I could write an entire book on everyday expenses, but the basic principles are simple. Look at where you’re spending your money and do your best to see what you can cut out. For me, the biggest expense was Starbucks and fast food. They were tough to cut out, but the results were immediate. Once I started to set limits on fast food consumption, I easily saved over $200 a month. Do you see a pattern here?
Get The Facts Straight
One of my biggest issues when it came to my finances was organization (or lack thereof). I had no clue what I owed, or what was going in and out. I would go days, and sometimes weeks without checking the mail because I knew it was just bills. I tried to pretend the problem didn’t exist, but deep down, it ate away at me every single day.
When I setup the appointment to meet with a financial counselor, he asked for 2 things: all of my monthly expenses and a list of debts owed. The sad part was, I didn’t have an answer for either. I really had no idea. I didn’t want to know.
I knew I had to get organized. I put my fear aside and opened every piece of mail I could find. I started stacking the papers from the smallest amount owed, to largest. I then entered them in the same order on a spreadsheet and added the total. It wasn’t a number that I was proud of, but I knew what it was, and now I could come up with a plan. In a way it felt very empowering. I had to do the same with my monthly expenses. I wrote down all of my monthly expense due dates with the amount on a calendar so that I knew exactly how much I owed and when it was due. For the first time, I was organized.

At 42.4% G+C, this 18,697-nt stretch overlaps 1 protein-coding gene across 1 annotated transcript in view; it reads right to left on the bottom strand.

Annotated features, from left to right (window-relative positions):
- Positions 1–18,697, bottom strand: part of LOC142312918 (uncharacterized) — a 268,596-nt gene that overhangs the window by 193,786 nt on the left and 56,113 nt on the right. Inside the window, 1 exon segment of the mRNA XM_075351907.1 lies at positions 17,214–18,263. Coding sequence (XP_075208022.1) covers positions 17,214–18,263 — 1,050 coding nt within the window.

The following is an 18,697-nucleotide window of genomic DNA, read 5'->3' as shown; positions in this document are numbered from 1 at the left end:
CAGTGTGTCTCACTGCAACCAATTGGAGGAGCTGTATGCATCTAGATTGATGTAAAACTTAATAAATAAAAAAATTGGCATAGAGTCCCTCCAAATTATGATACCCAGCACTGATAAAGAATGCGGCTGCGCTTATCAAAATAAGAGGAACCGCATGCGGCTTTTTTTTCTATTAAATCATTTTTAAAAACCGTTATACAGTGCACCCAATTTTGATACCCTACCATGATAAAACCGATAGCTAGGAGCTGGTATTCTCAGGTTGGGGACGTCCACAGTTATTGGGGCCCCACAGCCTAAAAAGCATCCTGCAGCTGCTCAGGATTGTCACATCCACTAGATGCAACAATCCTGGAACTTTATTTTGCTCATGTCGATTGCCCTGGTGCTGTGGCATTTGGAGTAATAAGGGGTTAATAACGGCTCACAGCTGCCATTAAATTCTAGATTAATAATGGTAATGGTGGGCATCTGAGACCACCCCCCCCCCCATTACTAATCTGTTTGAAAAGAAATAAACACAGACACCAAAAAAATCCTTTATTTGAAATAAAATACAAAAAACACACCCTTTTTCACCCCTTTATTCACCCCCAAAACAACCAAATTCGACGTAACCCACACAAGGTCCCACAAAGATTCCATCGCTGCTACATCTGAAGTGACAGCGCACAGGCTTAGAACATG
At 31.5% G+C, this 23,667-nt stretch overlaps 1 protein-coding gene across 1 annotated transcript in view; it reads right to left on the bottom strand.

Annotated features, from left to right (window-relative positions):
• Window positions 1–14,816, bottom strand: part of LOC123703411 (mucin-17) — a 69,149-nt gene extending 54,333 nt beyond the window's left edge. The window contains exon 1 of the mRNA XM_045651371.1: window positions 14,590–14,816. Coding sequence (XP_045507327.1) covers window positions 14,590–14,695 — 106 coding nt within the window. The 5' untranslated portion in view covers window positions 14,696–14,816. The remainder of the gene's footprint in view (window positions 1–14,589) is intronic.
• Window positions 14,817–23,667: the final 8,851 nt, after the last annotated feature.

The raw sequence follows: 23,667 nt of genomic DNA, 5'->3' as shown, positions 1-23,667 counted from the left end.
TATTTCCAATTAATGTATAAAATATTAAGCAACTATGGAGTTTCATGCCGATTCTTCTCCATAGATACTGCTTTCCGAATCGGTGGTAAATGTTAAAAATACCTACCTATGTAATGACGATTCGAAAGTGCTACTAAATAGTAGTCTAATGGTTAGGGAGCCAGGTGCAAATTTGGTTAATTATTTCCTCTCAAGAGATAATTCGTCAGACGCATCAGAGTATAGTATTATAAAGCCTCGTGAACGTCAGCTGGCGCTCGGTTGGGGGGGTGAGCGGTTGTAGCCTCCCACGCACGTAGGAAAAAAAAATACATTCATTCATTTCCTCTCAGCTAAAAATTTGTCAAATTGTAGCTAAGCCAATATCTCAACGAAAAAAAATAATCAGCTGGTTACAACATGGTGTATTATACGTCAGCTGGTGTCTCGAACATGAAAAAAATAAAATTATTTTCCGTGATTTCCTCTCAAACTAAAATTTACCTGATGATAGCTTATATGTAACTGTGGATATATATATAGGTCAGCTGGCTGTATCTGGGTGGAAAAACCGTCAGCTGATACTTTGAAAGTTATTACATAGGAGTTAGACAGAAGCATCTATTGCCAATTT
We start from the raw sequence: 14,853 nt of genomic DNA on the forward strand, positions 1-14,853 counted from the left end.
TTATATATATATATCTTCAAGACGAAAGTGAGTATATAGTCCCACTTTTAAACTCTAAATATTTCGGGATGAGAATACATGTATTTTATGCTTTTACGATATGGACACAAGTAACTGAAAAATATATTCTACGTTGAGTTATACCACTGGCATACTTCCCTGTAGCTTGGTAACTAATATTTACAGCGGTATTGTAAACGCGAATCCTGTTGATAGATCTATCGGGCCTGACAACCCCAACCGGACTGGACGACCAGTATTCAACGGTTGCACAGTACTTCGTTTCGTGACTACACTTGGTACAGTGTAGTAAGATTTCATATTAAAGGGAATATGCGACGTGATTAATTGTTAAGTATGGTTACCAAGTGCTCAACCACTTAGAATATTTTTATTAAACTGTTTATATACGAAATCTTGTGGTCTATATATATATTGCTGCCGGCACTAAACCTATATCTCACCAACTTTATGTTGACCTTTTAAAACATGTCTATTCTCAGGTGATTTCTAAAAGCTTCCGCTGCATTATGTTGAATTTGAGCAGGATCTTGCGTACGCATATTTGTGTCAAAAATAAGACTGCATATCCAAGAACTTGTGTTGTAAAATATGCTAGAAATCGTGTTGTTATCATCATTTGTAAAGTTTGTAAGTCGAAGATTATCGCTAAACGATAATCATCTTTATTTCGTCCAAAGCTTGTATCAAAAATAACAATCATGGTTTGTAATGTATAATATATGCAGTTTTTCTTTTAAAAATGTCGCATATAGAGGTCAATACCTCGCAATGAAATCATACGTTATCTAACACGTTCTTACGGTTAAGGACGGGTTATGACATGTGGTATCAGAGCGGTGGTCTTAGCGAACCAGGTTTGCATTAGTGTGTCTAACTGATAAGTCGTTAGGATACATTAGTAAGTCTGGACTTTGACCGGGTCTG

Once I was caught up on my past due balances (on essential items), I had to devise a plan moving forward. I knew I had to setup a budget and I had to start paying down my debts. The problem was, I had no idea how. My financial coach really helped me with this and I also learned a ton from resources like Dave Ramsey’s book. Getting adjusted to living on a written budget wasn’t easy, but it was very liberating. For once, I was truly in complete control, and that felt amazing.